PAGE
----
Updated from 4:11 p.m. ESTStocks on Wall Street had a volatile morning Thursday before selling off sharply late in the session as traders continued to grapple with signs of economic malaise and fret about the fate of the auto industry. The Dow Jones Industrial Average, which had traded in a range of more than 350 points, ended down 444.99 points, or 5.56%, at 7552.29. The S&P 500 plummeted 54.14 points, or 6.7%, to 752.44, and the Nasdaq dropped 70.30 points, or 5.1%, to 1316.12. The S&P 500 last closed lower on April 14, 1997. The Dow had its lowest close since March 12, 2003. On Wednesday, the market fell hard, and when the new session arrived, another set of grim economic data kept the sellers in control. The Labor Department reported that jobless claims for the week ended Nov. 15 had increased by 27,000 to reach 542,000, the highest level since 1992. Economists had anticipated claims numbers to come in at 503,000. "In past recessions, investors eventually ignored bad employment data, having been numbed to the data by previous data and plentiful evidence of impending doom," Tony Crescenzi, chief bond market strategist for Miller Tabak, wrote on his RealMoney.com blog. Crescenzi said that investors will still have to wait for additional indications of the depth and severity of the downturn before determining that the market has discounted the worst of what is to come. "Data need not get better to spark a rally, they need only stop getting worse," he wrote. Meanwhile, economists at the University of Michigan said the U.S. is indeed in a recession and that the worst won't come until the middle of next year.
A November manufacturing survey from the Philadelphia Federal Reserve yielded an index reading of negative 39.3 for November, worse than minus 37.5 the previous month. Economists were anticipating a reading of negative 35. Still another indicator came from the Conference Board, who said its October leading indicators index fell 0.8%, a greater decline than the 0.6% forecast by analysts. Speaking on the economy in Simi Valley, Calif., Treasury Secretary Henry Paulson said that the financial system needs more transparency. He said that excessive risk-taking contributed to the current economic mess but cautioned that regulatory oversight should be properly targeted and well designed. For a time in the early afternoon, the market went firmly into positive territory following sketchy reports that the Senate had reached a bipartisan deal on a loan package for the auto industry. But the rally faded after legislators held a news conference at which they said they wanted to see more details from the carmakers before they would vote on any monetary help. Jack Ablin, chief investment officer at Harris Private Bank, said a deal to help the automakers would've added clarity to a highly uncertain market. "I think that's part of the reason we moved from the doldrums early this morning," he said. Ablin said that a bankruptcy filing by one of the Big Three could have significant impact on the economy. He said that as the companies' debt has had junk-equivalent ratings for more than a year, such an event would not have as large an impact on the capital markets as Lehman Brothers' bankruptcy did. However, he said, there are additional risks.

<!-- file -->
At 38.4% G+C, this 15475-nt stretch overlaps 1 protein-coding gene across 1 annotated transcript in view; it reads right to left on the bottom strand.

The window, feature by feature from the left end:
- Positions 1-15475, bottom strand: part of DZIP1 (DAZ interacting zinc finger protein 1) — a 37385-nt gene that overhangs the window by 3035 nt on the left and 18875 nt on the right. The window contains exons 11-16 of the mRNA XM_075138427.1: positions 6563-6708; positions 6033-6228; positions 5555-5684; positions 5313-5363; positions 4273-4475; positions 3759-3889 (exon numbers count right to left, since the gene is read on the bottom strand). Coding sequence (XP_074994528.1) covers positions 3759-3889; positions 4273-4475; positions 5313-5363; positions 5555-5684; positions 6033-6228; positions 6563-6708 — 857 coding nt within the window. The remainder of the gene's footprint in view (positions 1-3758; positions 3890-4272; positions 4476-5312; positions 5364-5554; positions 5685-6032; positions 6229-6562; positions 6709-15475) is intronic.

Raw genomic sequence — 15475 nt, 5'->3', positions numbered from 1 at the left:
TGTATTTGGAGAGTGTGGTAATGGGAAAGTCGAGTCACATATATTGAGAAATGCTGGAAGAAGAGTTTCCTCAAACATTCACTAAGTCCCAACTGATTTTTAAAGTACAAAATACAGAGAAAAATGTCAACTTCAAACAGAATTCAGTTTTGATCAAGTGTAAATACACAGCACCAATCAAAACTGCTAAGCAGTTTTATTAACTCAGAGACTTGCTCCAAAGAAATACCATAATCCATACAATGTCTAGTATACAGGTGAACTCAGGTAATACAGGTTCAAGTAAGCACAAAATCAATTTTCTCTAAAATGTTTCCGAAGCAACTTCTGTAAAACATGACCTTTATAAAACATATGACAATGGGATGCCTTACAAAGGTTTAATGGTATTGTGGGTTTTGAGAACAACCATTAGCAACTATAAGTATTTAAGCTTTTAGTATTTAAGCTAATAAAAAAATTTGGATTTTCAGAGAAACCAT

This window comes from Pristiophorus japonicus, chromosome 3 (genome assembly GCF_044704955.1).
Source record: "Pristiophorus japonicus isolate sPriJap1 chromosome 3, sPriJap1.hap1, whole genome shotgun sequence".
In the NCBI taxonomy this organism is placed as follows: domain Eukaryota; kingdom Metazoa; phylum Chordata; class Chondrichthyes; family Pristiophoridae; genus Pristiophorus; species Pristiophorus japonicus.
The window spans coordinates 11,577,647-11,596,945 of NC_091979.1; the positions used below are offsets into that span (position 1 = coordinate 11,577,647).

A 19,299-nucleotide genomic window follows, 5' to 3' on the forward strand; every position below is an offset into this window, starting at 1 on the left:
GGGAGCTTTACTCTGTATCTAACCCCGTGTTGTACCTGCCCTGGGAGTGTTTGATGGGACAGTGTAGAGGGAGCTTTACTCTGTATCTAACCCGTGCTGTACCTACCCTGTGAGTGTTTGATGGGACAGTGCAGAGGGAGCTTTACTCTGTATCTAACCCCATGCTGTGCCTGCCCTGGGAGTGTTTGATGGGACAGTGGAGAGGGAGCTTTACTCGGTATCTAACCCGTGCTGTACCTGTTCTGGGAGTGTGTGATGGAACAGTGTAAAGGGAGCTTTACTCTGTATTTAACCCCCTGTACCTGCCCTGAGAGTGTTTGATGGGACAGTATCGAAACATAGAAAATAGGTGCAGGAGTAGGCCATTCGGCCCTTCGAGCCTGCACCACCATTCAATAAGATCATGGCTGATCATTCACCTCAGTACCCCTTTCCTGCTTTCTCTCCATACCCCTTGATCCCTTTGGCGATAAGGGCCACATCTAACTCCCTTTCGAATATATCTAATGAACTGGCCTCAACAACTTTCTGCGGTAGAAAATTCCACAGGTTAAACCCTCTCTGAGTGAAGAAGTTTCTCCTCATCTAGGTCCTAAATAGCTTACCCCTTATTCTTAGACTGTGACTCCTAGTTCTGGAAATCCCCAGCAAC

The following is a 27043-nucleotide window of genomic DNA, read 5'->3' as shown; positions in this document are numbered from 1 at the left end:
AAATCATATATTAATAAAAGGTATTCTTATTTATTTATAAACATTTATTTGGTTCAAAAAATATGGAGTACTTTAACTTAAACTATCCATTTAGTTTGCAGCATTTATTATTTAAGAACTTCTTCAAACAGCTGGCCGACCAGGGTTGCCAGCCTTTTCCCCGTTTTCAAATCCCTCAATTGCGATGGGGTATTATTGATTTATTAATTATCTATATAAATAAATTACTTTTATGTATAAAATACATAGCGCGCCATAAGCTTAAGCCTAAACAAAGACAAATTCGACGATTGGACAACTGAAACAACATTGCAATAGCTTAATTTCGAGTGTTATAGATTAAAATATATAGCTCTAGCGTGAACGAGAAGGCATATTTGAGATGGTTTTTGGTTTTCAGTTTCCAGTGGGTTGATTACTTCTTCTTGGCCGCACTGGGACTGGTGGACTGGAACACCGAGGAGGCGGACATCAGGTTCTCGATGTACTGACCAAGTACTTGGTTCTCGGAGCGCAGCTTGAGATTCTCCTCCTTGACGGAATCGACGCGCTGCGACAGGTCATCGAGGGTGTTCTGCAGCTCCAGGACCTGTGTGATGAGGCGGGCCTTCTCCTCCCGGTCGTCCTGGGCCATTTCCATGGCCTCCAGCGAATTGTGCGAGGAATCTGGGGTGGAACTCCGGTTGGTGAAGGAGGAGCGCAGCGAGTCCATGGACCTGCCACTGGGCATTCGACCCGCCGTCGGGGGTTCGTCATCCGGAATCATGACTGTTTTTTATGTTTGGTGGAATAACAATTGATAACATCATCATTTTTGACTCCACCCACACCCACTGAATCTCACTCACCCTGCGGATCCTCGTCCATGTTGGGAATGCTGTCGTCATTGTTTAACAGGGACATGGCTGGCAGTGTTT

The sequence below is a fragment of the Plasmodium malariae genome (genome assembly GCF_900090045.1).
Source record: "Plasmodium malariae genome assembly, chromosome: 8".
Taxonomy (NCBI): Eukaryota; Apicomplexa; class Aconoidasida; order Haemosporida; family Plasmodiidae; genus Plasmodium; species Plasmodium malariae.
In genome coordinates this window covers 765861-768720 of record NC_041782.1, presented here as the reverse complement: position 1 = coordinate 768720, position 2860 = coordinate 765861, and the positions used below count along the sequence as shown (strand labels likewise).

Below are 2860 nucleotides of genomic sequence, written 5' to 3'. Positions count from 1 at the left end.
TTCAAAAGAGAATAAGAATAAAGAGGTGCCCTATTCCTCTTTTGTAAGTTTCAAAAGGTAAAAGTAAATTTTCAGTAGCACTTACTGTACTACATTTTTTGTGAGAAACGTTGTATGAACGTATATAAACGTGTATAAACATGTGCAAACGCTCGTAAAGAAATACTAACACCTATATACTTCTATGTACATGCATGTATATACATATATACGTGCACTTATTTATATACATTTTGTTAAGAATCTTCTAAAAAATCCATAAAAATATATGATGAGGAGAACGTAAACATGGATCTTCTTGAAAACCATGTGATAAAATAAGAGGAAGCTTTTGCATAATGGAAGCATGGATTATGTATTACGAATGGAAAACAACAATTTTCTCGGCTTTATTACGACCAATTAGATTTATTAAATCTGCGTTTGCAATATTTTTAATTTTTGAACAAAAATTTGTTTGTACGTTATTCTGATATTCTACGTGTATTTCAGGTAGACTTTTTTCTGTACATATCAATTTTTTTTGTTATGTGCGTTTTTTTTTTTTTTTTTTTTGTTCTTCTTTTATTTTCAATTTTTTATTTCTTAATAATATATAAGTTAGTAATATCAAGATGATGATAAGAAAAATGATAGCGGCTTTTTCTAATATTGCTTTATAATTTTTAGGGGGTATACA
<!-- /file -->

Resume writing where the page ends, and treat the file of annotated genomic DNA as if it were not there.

"Flying an airline that is bankrupt, you can hold your nose and do it, but buying a car from a company that's bankrupt, that's a risk I'm not sure a consumer wants to take," said Ablin. Ablin said that Thursday's volatility was analogous to the market mood when Congress was working on the TARP plan. "I generally don't watch C-SPAN, but these days any equity investor has to be tuned into Capitol Hill," a development that he said doesn't inspire confidence. Robert Pavlik, chief investment officer for Oaktree Asset Management, said that a bankruptcy by the automakers would reverberate throughout the markets. Companies such as Johnson Controls ( JCI), which makes auto interiors, Goodyear Tire ( GT) and the technology companies that make cars' computer chips are dependent on the manufacturers. "It's more of an octopus than you can imagine," he said. Pavlik also said automakers' employees would also suffer if Congress did not intervene. Even so, "You have plenty of other negatives out there for this economy and